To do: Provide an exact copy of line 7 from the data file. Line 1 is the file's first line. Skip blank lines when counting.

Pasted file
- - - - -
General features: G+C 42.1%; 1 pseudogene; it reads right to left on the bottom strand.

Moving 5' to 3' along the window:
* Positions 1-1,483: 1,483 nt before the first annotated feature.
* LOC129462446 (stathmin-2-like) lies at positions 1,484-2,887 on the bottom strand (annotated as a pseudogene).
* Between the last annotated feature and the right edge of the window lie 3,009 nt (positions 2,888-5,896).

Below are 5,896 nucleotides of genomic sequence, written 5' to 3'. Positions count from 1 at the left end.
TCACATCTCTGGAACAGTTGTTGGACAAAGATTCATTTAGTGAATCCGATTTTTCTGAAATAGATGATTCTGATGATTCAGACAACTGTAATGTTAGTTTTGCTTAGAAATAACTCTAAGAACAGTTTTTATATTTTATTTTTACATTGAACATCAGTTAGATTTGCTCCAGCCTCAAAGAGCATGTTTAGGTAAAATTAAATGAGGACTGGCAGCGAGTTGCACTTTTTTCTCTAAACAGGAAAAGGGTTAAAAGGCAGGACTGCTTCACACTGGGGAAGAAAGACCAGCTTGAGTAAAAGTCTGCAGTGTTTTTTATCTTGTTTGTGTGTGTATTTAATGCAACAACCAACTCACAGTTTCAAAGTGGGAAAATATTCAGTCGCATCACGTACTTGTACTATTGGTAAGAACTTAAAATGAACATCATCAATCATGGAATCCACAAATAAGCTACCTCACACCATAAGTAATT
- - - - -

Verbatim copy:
TCACATCTCTGGAACAGTTGTTGGACAAAGATTCATTTAGTGAATCCGATTTTTCTGAAATAGATGATTCTGATGATTCAGACAACTGTAATGTTAGTTTTGCTTAGAAATAACTCTAAGAACAGTTTTTATATTTTATTTTTACATTGAACATCAGTTAGATTTGCTCCAGCCTCAAAGAGCATGTTTAGGTAAAATTAAATGAGGACTGGCAGCGAGTTGCACTTTTTTCTCTAAACAGGAAAAGGGTTAAAAGGCAGGACTGCTTCACACTGGGGAAGAAAGACCAGCTTGAGTAAAAGTCTGCAGTGTTTTTTATCTTGTTTGTGTGTGTATTTAATGCAACAACCAACTCACAGTTTCAAAGTGGGAAAATATTCAGTCGCATCACGTACTTGTACTATTGGTAAGAACTTAAAATGAACATCATCAATCATGGAATCCACAAATAAGCTACCTCACACCATAAGTAATT